Friday, April 20, 2007

The Blacksburg Unit

First of all, boys and girls, who knows what a Friedman Unit is?

I know! I know! Pick me Spotty!

All right, grasshopper, what's a Friedman Unit?

A Friedman unit is the amount of time that columnist Tom Friedman predicts will be required before we can determine whether a decent outcome is possible in Iraq. He's been saying that the next six months will tell the tale for years. The blogger Atrios, who is much better known than you, Spot, came up with the term. A Friedman unit is therefore six months.

Thank you, precocious grasshopper. See me after class; I have a special project for you. That's right; a Friedman Unit is six months.

In a similar vein, Spot thought it would be useful to measure the violence in Iraq from time to time in terms of comparison to the recent horror at Blacksburg, Virginia. In round numbers, a Blacksburg Unit is therefore 30; Spot thinks that is sufficiently precise for our purposes. So for example, there were nearly three hundred people killed or found dead in Iraq on Wednesday: that would be how many Blacksburg Units?

Ten Blacksburg Units, Spotty.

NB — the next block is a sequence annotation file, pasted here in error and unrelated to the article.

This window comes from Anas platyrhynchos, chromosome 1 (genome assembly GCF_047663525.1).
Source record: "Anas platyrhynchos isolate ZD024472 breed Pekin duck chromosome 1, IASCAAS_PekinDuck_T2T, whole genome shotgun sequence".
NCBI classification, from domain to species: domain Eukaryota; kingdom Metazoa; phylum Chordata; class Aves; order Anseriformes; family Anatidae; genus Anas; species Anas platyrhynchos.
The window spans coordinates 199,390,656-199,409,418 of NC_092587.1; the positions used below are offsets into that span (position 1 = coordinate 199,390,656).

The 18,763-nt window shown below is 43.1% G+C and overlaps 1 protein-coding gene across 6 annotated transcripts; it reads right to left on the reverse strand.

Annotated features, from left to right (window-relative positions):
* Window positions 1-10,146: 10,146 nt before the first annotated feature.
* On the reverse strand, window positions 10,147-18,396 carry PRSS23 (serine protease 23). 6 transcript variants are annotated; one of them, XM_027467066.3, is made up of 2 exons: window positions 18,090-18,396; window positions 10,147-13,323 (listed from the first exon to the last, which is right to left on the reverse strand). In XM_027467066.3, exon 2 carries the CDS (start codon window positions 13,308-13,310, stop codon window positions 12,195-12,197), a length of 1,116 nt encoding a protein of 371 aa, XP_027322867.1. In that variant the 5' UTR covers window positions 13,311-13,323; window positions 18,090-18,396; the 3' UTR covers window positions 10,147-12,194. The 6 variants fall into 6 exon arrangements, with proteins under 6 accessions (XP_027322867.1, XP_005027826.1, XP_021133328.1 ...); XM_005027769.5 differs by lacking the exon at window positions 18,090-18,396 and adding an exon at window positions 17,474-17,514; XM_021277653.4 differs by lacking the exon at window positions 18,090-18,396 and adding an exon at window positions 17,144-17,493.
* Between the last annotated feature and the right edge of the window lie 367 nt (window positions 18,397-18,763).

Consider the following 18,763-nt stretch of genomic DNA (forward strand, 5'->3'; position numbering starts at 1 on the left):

Right. There have been more that 3,300 US service persons killed in Iraq since the invasion. How many BUs is that?

Wow. That's 110 Blacksburg Units.

Right again. Final question, a harder one. Ready? It is estimated in a study in the British medical journal that as of last fall, 655,000 people have died in Iraq as a result of violence or illness directly attributable to the war. How many BUs is that?

That's 21,833 Blacksburg Units.

Very good. By the way, do you know where we got the numbers that permit us to do long division?

Well, it's called the Arabic number system, so I'm guessing the Arabs, Spot.

Yes, that's right. Can you imagine doing long division with Roman numerals? That's what the western civilization that people like Katie and Victor Davis Hanson are so fond of would have given us. Spot thinks that sometimes a little more cultural humility is in order, at least in some circles.

Class is over for the present. Don't think, boys and girls, that today's exercise was to minimize the tragedy of the loss of life at Virginia Tech. Quite the reverse. Spot wants you to take all the horror and grief experienced on that one campus in America and multiply it by the thousands and thousands of people who have died in Iraq.

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